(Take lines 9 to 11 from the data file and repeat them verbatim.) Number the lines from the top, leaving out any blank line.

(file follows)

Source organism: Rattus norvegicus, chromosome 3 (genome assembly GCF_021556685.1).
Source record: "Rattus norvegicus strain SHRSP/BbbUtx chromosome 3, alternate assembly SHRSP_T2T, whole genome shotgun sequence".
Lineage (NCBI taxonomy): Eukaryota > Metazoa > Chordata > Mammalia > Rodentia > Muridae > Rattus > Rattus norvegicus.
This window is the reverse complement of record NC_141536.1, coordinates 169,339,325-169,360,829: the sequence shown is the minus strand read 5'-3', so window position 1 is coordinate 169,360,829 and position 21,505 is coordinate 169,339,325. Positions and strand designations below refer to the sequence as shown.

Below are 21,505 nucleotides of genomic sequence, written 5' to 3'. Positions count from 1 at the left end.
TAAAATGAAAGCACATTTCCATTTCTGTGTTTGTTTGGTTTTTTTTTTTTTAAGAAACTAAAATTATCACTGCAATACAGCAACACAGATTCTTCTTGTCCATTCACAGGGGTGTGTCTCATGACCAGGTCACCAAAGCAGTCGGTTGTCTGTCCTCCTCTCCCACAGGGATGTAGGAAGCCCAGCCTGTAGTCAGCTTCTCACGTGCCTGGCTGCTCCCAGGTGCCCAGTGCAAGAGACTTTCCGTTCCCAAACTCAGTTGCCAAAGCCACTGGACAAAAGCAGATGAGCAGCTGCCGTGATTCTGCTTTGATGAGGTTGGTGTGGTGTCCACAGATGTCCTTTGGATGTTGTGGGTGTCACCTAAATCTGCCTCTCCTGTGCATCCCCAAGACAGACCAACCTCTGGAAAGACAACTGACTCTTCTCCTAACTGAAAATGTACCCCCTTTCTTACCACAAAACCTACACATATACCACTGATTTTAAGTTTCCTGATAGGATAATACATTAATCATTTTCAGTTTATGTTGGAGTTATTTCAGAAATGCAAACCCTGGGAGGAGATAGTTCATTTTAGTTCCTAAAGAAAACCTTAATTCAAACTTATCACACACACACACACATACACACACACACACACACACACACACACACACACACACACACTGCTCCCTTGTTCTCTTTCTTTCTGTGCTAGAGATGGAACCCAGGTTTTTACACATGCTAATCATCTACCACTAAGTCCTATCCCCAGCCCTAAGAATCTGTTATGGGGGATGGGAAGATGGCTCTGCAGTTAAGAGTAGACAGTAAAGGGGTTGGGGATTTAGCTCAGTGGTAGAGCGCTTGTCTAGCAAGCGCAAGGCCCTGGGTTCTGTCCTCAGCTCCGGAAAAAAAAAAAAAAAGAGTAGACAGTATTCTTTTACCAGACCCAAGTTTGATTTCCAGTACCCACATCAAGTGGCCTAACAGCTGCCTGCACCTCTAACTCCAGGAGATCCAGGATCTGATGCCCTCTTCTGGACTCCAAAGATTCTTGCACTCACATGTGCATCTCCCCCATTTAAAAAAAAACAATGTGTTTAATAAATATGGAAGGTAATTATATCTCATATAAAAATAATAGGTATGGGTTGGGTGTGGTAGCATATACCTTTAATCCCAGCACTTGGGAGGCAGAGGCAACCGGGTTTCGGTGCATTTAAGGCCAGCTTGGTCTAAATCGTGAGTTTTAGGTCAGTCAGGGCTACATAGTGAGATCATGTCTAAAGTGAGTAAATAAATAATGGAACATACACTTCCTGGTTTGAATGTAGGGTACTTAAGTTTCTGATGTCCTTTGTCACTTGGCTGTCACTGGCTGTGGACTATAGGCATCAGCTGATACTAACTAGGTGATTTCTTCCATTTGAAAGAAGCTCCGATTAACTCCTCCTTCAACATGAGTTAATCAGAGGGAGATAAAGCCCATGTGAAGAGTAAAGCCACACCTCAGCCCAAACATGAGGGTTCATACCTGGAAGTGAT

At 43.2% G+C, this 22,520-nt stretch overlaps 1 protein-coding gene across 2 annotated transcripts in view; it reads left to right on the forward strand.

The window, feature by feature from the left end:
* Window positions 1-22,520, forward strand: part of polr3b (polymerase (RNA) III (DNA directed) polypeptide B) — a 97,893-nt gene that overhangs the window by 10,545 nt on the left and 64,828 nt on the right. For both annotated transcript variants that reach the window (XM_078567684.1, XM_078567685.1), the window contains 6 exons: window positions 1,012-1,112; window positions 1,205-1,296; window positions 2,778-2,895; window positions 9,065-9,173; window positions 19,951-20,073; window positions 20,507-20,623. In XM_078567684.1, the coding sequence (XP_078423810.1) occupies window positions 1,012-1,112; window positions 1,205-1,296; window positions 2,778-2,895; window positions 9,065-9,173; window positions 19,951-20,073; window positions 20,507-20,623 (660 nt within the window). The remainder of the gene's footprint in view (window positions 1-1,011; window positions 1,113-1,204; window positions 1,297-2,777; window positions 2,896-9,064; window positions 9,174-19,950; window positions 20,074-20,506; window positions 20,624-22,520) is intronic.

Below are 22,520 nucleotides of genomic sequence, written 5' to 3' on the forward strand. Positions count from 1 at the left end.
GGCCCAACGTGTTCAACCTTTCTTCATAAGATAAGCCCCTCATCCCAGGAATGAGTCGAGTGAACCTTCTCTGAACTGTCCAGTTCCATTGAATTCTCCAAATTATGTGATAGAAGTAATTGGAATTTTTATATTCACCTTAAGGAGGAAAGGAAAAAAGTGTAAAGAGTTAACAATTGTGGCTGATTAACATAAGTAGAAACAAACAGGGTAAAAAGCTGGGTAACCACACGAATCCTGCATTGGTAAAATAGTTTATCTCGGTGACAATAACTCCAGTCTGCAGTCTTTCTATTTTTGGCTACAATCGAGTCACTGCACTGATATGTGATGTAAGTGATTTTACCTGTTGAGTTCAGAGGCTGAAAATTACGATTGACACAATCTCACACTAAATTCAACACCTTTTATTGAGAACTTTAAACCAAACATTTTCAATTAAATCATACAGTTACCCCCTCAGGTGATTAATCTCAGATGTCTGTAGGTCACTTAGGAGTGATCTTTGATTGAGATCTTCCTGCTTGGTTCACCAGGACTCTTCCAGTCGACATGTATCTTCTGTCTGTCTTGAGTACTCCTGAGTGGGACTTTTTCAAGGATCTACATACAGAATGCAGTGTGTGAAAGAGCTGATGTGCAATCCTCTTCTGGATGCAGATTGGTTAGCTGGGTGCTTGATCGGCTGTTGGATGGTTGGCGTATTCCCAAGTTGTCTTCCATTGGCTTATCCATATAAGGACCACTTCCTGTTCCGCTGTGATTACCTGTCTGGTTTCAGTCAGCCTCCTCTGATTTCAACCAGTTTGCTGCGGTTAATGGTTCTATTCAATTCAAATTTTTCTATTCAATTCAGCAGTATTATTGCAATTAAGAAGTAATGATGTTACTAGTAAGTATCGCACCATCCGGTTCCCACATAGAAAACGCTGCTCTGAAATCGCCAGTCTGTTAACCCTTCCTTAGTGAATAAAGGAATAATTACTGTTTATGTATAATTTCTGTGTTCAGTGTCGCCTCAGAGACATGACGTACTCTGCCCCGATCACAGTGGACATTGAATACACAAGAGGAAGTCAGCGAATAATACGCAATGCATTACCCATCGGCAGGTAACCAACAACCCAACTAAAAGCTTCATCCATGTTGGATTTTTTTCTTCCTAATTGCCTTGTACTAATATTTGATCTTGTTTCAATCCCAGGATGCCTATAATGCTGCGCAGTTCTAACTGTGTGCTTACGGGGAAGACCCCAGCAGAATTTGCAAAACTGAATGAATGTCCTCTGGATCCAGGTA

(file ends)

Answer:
* Window positions 1-22,520, forward strand: part of polr3b (polymerase (RNA) III (DNA directed) polypeptide B) — a 97,893-nt gene that overhangs the window by 10,545 nt on the left and 64,828 nt on the right. For both annotated transcript variants that reach the window (XM_078567684.1, XM_078567685.1), the window contains 6 exons: window positions 1,012-1,112; window positions 1,205-1,296; window positions 2,778-2,895; window positions 9,065-9,173; window positions 19,951-20,073; window positions 20,507-20,623. In XM_078567684.1, the coding sequence (XP_078423810.1) occupies window positions 1,012-1,112; window positions 1,205-1,296; window positions 2,778-2,895; window positions 9,065-9,173; window positions 19,951-20,073; window positions 20,507-20,623 (660 nt within the window). The remainder of the gene's footprint in view (window positions 1-1,011; window positions 1,113-1,204; window positions 1,297-2,777; window positions 2,896-9,064; window positions 9,174-19,950; window positions 20,074-20,506; window positions 20,624-22,520) is intronic.

Below are 22,520 nucleotides of genomic sequence, written 5' to 3' on the forward strand. Positions count from 1 at the left end.
GGCCCAACGTGTTCAACCTTTCTTCATAAGATAAGCCCCTCATCCCAGGAATGAGTCGAGTGAACCTTCTCTGAACTGTCCAGTTCCATTGAATTCTCCAAATTATGTGATAGAAGTAATTGGAATTTTTATATTCACCTTAAGGAGGAAAGGAAAAAAGTGTAAAGAGTTAACAATTGTGGCTGATTAACATAAGTAGAAACAAACAGGGTAAAAAGCTGGGTAACCACACGAATCCTGCATTGGTAAAATAGTTTATCTCGGTGACAATAACTCCAGTCTGCAGTCTTTCTATTTTTGGCTACAATCGAGTCACTGCACTGATATGTGATGTAAGTGATTTTACCTGTTGAGTTCAGAGGCTGAAAATTACGATTGACACAATCTCACACTAAATTCAACACCTTTTATTGAGAACTTTAAACCAAACATTTTCAATTAAATCATACAGTTACCCCCTCAGGTGATTAATCTCAGATGTCTGTAGGTCACTTAGGAGTGATCTTTGATTGAGATCTTCCTGCTTGGTTCACCAGGACTCTTCCAGTCGACATGTATCTTCTGTCTGTCTTGAGTACTCCTGAGTGGGACTTTTTCAAGGATCTACATACAGAATGCAGTGTGTGAAAGAGCTGATGTGCAATCCTCTTCTGGATGCAGATTGGTTAGCTGGGTGCTTGATCGGCTGTTGGATGGTTGGCGTATTCCCAAGTTGTCTTCCATTGGCTTATCCATATAAGGACCACTTCCTGTTCCGCTGTGATTACCTGTCTGGTTTCAGTCAGCCTCCTCTGATTTCAACCAGTTTGCTGCGGTTAATGGTTCTATTCAATTCAAATTTTTCTATTCAATTCAGCAGTATTATTGCAATTAAGAAGTAATGATGTTACTAGTAAGTATCGCACCATCCGGTTCCCACATAGAAAACGCTGCTCTGAAATCGCCAGTCTGTTAACCCTTCCTTAGTGAATAAAGGAATAATTACTGTTTATGTATAATTTCTGTGTTCAGTGTCGCCTCAGAGACATGACGTACTCTGCCCCGATCACAGTGGACATTGAATACACAAGAGGAAGTCAGCGAATAATACGCAATGCATTACCCATCGGCAGGTAACCAACAACCCAACTAAAAGCTTCATCCATGTTGGATTTTTTTCTTCCTAATTGCCTTGTACTAATATTTGATCTTGTTTCAATCCCAGGATGCCTATAATGCTGCGCAGTTCTAACTGTGTGCTTACGGGGAAGACCCCAGCAGAATTTGCAAAACTGAATGAATGTCCTCTGGATCCAGGTA